The Growth Curve of the Healthcare Industry with Respect to Technology
The advancement of technology has evidently transformed industries and behaviors across the globe. For its share, the healthcare industry has updated itself with a wide variety of innovations. Right from data analysis, the availability of information, and electronic medical records (EMR), to virtual reality and wearable devices, advancements in the health industry that were made in the recent past have proven to transform the industry for the greater good.
The application of big data can be an added advantage to any industry, particularly, for the healthcare industry, as big data shows huge promises in the field of population science. This enables colossal volumes of data across the globe to be collected and analyzed for providing better medication. When people from a particular region of a country are affected by the same disease, this can rightly help. Online queries on diseases also help patients to analyze their medical state with the availability of so many research materials. With the development of technology, records of sensitive patient information, tests, results, and notes can be stored at a centralized online store. The benefits of EMRs are endless; easily accessible data, transparency, and medical billing systems prove to enhance efficiency in the healthcare industry. Virtual reality (VR) stepping into the healthcare arena has made heads turn; it has empowered doctors by providing surgery simulation, robotic surgery, treat phobia and skills training.
Additionally, with the invention of devices that help patients to check their health status proactively prevention has suddenly leaned more toward a possibility. Fitness wearable like calorie tracker, pedometers, and devices that can track heartbeats accurately can be synced with mobile devices and can gather a series of health records accordingly. After all, prevention is better than cure.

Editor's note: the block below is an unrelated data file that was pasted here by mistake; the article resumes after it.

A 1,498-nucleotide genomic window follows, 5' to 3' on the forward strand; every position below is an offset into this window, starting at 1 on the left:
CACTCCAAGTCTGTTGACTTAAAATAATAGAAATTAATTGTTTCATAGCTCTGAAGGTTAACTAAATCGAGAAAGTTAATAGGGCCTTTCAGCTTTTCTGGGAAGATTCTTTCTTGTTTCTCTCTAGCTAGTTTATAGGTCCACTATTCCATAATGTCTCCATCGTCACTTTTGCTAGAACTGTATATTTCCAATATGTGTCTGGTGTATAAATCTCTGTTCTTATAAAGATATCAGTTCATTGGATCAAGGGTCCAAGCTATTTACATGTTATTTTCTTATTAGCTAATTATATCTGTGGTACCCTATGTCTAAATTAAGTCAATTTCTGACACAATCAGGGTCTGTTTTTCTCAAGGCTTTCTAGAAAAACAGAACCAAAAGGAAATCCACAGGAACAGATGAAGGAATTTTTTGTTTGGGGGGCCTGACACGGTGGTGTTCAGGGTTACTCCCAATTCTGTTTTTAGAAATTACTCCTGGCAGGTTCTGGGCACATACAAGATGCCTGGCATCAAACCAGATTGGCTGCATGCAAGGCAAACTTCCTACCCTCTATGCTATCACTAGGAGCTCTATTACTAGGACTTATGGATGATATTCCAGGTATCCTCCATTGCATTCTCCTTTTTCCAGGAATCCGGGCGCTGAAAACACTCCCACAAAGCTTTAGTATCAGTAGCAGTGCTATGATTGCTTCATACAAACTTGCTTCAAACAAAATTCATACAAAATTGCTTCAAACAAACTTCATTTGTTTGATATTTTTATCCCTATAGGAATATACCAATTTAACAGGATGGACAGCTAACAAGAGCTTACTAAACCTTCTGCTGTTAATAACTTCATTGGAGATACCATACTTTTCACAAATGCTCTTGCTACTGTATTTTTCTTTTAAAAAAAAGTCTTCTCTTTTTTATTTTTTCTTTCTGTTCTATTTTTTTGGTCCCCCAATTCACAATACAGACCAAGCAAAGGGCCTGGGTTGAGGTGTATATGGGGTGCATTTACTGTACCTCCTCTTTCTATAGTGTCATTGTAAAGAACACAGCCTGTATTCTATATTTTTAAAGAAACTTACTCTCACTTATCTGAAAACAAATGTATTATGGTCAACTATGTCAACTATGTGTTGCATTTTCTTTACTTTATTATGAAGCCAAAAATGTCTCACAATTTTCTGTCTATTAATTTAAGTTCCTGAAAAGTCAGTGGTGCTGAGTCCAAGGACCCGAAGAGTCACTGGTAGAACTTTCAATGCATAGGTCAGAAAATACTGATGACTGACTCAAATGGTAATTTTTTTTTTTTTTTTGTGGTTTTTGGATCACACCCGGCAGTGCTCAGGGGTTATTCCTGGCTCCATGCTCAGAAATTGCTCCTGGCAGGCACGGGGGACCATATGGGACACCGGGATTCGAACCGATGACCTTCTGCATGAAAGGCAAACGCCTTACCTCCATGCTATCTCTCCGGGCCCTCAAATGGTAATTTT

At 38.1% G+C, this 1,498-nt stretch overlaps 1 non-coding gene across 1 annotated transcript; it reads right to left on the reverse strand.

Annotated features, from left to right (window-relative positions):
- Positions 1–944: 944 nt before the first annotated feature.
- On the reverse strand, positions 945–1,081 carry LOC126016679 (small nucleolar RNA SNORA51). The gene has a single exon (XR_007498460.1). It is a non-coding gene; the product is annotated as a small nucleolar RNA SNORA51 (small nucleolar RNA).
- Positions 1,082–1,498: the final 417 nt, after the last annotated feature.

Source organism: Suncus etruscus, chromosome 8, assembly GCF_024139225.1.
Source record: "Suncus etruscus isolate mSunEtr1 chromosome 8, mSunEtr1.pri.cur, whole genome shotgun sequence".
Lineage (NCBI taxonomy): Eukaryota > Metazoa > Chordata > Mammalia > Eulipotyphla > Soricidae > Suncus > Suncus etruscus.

Technology has no boundaries; with its advancement the healthcare sector can enhance predictability, provide personalized care for patients, and machines can take over doctors and can make healthcare available 24/7 which will eventually reduce costs and increase efficiency.
By Leni Kaufman, VP & CIO, Newport News Shipbuilding
By George Evans, CIO, Singing River Health System
By John Kamin, EVP and CIO, Old National Bancorp
By Elliot Garbus, VP-IoT Solutions Group & GM-Automotive...
By Gregory Morrison, SVP & CIO, Cox Enterprises
By Alberto Ruocco, CIO, American Electric Power
By Sam Lamonica, CIO & VP Information Systems, Rosendin...
By Sergey Cherkasov, CIO, PhosAgro
By Pascal Becotte, MD-Global Supply Chain Practice for the...
By Stephen Caulfield, Executive Director, Global Field...
By Shamim Mohammad, SVP & CIO, CarMax
By Ronald Seymore, Managing Director, Enterprise Performance...
By Brad Bodell, SVP and CIO, CNO Financial Group, Inc.
By Jim Whitehurst, CEO, Red Hat
By Clark Golestani, EVP and CIO, Merck
By Scott Craig, Vice President of Product Marketing, Lexmark...
By Dave Kipe, SVP, Global Operations, Scholastic Inc.
By Meerah Rajavel, CIO, Forcepoint
By Amit Bahree, Executive, Global Technology and Innovation,...
By Greg Tacchetti, CIO, State Auto Insurance